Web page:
• This allows us to get solid feedback before it gets merged into the trunk, one more testing pass, and deployed to production. This way we DON’T get feedback like “this is not what I need because it needs to do/be like…“ (after it’s been deployed) and instead get more of a “could you tweak it to be like…” which allows us to deliver what the customer actually needs and not what we interpreted the design to be.
    • Also since it’s not merged into the trunk, any changes requests as a result of the User Acceptance review allow us to take our time to get the change done right and not feel like we have to hurry the feature to catch the week’s deployment. We are able to correctly make the changes, and we can usually communicate to the user at the meeting what changes to the system mean, (if we change Feature A and add/remove/change how it operates it may not end up shipping in the next scheduled deployment (or next etc…))
  7. Merge Into Trunk - original developer is now responsible for merging the feature branch back into the trunk.
    • If the changes made in the branch are more system-wide or architectural in nature, we will pair on complicated merges.
    • There is usually some coordination that may need to happen before a merge can be done. We don’t want to merge a new feature into the trunk when we’re creating a deployment snapshot and anything else that may determine we hold off on merging the feature.
  8. Tester Pass 2
    • After merging the new feature into the trunk is complete we have one more tester take a shot testing the newly merged features. We added this step to the kanban to help reduce potential regression bugs and help keep the quality band high before the feature was marked as done and queued for deployment.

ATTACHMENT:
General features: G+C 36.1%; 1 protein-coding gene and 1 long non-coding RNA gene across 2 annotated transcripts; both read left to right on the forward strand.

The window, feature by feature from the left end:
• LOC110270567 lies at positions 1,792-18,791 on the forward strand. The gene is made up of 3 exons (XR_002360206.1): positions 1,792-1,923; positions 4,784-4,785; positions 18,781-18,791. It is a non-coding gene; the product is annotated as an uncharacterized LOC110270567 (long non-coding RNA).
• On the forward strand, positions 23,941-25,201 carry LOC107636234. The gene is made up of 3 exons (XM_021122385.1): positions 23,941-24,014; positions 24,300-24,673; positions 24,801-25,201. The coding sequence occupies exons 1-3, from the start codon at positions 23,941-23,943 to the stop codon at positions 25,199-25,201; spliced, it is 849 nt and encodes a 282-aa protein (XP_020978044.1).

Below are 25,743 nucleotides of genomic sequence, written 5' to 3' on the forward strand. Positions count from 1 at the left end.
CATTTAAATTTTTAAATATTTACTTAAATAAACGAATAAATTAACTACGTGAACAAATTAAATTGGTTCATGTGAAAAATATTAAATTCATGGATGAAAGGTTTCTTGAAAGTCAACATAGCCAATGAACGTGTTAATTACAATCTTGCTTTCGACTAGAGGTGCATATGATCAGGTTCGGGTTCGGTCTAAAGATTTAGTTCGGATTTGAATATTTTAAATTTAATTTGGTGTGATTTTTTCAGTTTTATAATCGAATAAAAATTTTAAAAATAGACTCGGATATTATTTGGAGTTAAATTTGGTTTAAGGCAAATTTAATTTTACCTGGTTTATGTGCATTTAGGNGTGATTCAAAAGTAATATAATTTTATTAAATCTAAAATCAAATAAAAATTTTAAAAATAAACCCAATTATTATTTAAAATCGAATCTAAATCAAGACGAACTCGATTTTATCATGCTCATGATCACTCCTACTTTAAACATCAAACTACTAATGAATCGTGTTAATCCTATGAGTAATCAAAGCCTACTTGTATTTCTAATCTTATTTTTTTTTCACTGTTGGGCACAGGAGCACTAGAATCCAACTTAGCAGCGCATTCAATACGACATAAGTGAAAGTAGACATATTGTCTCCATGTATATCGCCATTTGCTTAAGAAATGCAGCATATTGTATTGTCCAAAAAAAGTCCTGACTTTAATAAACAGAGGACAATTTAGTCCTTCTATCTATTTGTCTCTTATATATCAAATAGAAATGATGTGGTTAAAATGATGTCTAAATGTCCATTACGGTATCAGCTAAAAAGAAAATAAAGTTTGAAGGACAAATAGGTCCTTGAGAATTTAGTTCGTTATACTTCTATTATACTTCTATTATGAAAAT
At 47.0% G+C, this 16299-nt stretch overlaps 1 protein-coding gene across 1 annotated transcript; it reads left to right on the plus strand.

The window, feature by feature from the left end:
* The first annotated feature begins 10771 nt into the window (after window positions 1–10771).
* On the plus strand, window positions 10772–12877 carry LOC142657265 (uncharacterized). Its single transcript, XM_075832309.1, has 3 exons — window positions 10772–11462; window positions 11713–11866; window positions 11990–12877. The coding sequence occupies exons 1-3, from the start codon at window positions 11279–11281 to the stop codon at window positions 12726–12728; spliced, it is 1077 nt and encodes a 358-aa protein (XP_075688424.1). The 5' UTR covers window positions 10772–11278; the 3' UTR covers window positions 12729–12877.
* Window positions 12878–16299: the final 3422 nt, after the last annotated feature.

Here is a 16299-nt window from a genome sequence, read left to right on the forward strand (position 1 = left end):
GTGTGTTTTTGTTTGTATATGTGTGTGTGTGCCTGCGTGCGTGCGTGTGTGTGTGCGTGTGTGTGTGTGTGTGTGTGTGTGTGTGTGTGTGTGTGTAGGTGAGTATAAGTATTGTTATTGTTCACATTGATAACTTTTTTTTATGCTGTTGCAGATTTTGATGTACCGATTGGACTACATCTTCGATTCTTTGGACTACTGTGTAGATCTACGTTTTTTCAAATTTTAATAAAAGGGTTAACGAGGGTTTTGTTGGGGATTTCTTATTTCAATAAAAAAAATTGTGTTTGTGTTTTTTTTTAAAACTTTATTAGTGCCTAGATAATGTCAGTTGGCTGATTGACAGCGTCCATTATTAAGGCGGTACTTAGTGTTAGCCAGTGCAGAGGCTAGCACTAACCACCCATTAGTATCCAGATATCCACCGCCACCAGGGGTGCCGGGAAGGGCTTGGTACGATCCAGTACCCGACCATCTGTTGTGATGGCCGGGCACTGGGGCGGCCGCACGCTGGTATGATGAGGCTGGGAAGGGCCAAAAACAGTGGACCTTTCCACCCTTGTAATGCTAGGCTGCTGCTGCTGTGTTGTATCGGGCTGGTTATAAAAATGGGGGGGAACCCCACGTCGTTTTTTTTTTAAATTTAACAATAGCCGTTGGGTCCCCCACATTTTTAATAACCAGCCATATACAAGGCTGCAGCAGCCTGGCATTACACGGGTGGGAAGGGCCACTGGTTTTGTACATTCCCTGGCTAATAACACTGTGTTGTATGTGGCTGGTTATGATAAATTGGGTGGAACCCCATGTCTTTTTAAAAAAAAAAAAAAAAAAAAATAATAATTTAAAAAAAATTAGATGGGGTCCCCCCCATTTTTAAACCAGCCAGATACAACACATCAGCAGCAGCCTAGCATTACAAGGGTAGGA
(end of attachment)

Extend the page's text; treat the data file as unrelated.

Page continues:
9. Deployment – After all testing and user acceptance is complete the feature is moved to Deployment.
    • This step is only to keep track of what is queued up for the next deployment cycle.
    When we started this new process, we attempted to deploy each feature as soon as it became available. This caused some issues, in part related to source control management and timing of pending Merges; however, the biggest issue revolved around deployment and interruption to the users. When we deployed once every 4-6 weeks with our old process, this wasn’t much of a problem for the users. However, deploying whenever a feature was ready caused some issues with our users. We settled on a weekly deployment (same day and time every week), if there is something to be deployed it’s now on a regular schedule.
    One other benefit of deploying on a regular weekly schedule is the cadence the team has adjusted to. There’s less confusion around “are we deploying today, tomorrow” etc… With deployments scheduled for a regular cadence, it’s much easier for us to create a process that is consistent, efficient and less error prone.
  10. Completed - After the deployment is complete the task is moved to Completed and considered DONE!
Below is a screen shot of how it looks in our TFS work item view.

Yes, we hacked and crammed our kanban into the MSF-Agile template, and although it’s rough, it’s working better than our previous non-kanban ways.

To move a feature though the kanban we select it in the “iteration path” drop down.